Make in India brand campaigners launch Motherland Joint Ventures

In a natural extension of its main brand, Motherland will also be involved in culture-related projects such as publishing, film, art and music. Photo: PTI

In a natural extension of its main brand, Motherland will also be involved in culture-related projects such as publishing, film, art and music. Photo: PTI

Mumbai: V. Sunil and Mohit Dhar Jayal, the men behind the fabulous campaigns for brands such as Make in India, Incredible India! Indigo and Royal Enfield have called it a day at Wieden + Kennedy, the American advertising agency they helped set up in India nine years ago. The duo, along with Rahul Bhatia, the promoter for InterGlobe Aviation Ltd (Indigo Airlines), have launched Motherland Joint Ventures Pvt. Ltd.

Motherland, an initiative which started out as a beautifully produced magazine covering Indian pop culture during the duo’s stint at W+K India, will now broaden its scope to operate in lifestyle-related product categories, including consumer products and urban regeneration projects, the first of which is already underway in Jodhpur.

Under this, the company is looking to restore some old havelis to make them into boutique hotels and retail spaces, as well as restore public spaces such as the step well. “The idea is to create spaces, and promote tourism, culture and shopping for people to enjoy. Unfortunately, like everything else in our country nothing is packaged well. So our endeavor will be to package, design and present to the world, what India has to offer,” said Sunil, director, Motherland.

In a natural extension of its main brand, Motherland will also be involved in culture-related projects such as publishing, film, art and music. The product line, which is also an integral part of this initiative, is currently in the development phase. “So, it could be anything from a toy plane to an actual plane, to even cities. Our job is to bring best in class practices from all over the world to participate and help execute projects,” said Sunil.

Between them, Motherland’s founders represent a good mix of business acumen and branding expertise: Sunil and Jayal, the former executive creative director and managing director, respectively, at W+K India, helped build India’s most successful global brands, we travel and hospitality industry such as InterGlobe Enterprises. The team will be joined by Bejul Somaia, managing director of Lightspeed India Partners, who will come on board as an advisor.

Motherland’s mission is to create globally competitive brands of Indian origin by collaborating with like-minded organisations and individuals in the pursuit of profit and social progress.


Ola, Uber launch bike taxi services in Bengaluru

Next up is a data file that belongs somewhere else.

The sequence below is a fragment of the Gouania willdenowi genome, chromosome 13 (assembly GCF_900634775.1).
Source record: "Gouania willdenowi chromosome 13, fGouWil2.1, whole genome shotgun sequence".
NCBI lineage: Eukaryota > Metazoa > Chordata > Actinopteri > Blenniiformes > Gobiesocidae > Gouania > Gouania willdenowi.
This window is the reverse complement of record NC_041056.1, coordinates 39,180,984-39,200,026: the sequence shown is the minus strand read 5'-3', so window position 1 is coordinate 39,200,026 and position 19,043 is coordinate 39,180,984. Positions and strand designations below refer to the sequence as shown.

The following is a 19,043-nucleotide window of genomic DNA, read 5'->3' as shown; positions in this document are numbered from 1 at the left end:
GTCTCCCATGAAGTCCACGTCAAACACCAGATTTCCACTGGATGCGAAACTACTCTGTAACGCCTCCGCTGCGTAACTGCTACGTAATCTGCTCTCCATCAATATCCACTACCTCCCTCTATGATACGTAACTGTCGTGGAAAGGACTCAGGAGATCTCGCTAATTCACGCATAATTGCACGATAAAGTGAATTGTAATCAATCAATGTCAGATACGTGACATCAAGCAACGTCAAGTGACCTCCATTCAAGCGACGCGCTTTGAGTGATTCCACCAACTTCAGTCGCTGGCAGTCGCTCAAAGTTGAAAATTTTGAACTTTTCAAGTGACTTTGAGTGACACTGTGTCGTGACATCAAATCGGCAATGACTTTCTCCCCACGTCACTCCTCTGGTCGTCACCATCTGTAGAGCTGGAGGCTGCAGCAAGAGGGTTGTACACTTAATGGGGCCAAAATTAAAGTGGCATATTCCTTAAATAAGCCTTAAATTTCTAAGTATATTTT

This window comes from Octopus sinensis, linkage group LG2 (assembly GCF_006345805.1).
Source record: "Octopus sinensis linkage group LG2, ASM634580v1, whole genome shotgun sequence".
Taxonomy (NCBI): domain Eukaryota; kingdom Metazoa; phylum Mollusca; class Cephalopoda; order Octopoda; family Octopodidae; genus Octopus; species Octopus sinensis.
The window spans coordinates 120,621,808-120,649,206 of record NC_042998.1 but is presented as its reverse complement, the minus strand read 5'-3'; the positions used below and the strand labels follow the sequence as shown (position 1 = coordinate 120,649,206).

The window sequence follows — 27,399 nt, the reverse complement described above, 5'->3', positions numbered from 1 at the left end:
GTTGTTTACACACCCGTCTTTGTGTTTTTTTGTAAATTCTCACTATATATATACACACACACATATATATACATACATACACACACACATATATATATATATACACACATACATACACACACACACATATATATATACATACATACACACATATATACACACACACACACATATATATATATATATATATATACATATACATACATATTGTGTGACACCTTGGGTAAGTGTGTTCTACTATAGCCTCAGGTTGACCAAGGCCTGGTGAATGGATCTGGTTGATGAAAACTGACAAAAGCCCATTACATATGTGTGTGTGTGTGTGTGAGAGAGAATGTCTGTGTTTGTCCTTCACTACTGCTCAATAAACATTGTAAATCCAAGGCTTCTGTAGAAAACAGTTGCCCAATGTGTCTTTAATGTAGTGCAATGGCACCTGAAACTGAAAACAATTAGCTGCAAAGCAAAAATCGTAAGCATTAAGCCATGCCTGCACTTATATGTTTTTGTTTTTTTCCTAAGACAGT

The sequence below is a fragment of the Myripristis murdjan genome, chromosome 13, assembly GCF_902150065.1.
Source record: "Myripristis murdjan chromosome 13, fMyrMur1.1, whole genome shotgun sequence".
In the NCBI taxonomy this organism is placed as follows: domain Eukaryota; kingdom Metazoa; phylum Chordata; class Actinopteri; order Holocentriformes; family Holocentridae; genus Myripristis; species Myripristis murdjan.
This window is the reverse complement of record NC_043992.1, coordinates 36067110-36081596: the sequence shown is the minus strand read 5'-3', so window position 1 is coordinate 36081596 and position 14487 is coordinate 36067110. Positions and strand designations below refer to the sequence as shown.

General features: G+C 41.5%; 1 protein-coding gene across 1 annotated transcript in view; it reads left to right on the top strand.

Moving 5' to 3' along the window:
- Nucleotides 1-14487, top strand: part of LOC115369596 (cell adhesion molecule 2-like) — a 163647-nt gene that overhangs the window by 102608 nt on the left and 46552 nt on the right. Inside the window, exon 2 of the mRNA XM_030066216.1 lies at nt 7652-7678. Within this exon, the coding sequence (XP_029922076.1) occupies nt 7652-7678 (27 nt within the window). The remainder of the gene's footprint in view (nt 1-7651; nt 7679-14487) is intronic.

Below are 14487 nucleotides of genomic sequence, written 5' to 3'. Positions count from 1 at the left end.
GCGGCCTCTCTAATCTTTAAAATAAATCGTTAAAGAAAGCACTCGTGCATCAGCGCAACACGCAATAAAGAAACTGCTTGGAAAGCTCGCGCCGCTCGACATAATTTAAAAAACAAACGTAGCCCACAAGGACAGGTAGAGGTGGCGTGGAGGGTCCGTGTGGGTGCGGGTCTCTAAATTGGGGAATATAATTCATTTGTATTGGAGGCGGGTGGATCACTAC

Photo: Hemant Mishra/MintPhoto: Hemant Mishra/Mint

Bengaluru: Ride hailing services Ola and Uber on Thursday announced the launch of their respective bike taxi services in Bengaluru, a move that will mark their presence in almost every possible land commute option.

Uber Inc., the world’s most valuable start-up and Ola (ANI Technologies Pvt. Ltd), now offer between themselves an array of services; point-to-point drop, ride sharing, carpooling, autorickshaws and now bike taxis, which is likely to establish their grip over short-distance trips at a lower price point.

UberMOTO, the bike taxi service, will have a base fare of Rs.15, the company said in a statement. Uber will charge Rs.3 per km apart from Rs.1 for every minute of the ride time. Ola will charge Rs.2 for every km apart from Rs.1 per minute ride time charge, on a base fare of Rs.30.

According to industry experts, bike taxis may help both Ola and Uber add significantly to their consumer base, by virtue of the cheaper price points. But, a new service at a cheaper rate will lead to additional cash burn for these companies, as they will have to spend more on incentives for the riders and consumers. According to multiple industry executives, both Ola and Uber are losing money on every booking, which implies that if demand for bike taxis surges, so do their expenses.

“They will continue to work on their margins and financials but they can’t choose to not do this. For a very short distance, bike taxis are very efficient,” said Abhishek Goyal, founder of Tracxn, a start-up tracker.

Ola and Uber’s entry into the segment might put a host of fledgling start-ups under pressure. Ola and Uber have a significantly big existing user base to cultivate, hence they may not need to spend heavily to market the new service, unlike others, which might struggle to find a space in the consumer’s smartphone.

According to data provided by Tracxn, a start-up tracker, there are at least 20 bike taxi start-ups in India. Only Noida-based Now, Gurgaon-based Bikxie and local rivals Baxi and M-Taxi have raised institutional funding. Bengaluru, where Ola and Uber have launched the bike taxi services, is home to at least seven such start-ups: Mu Ride, Pilot, Streetryderr, Rapido, HeadLYT, Hey Bob and Pillionaire.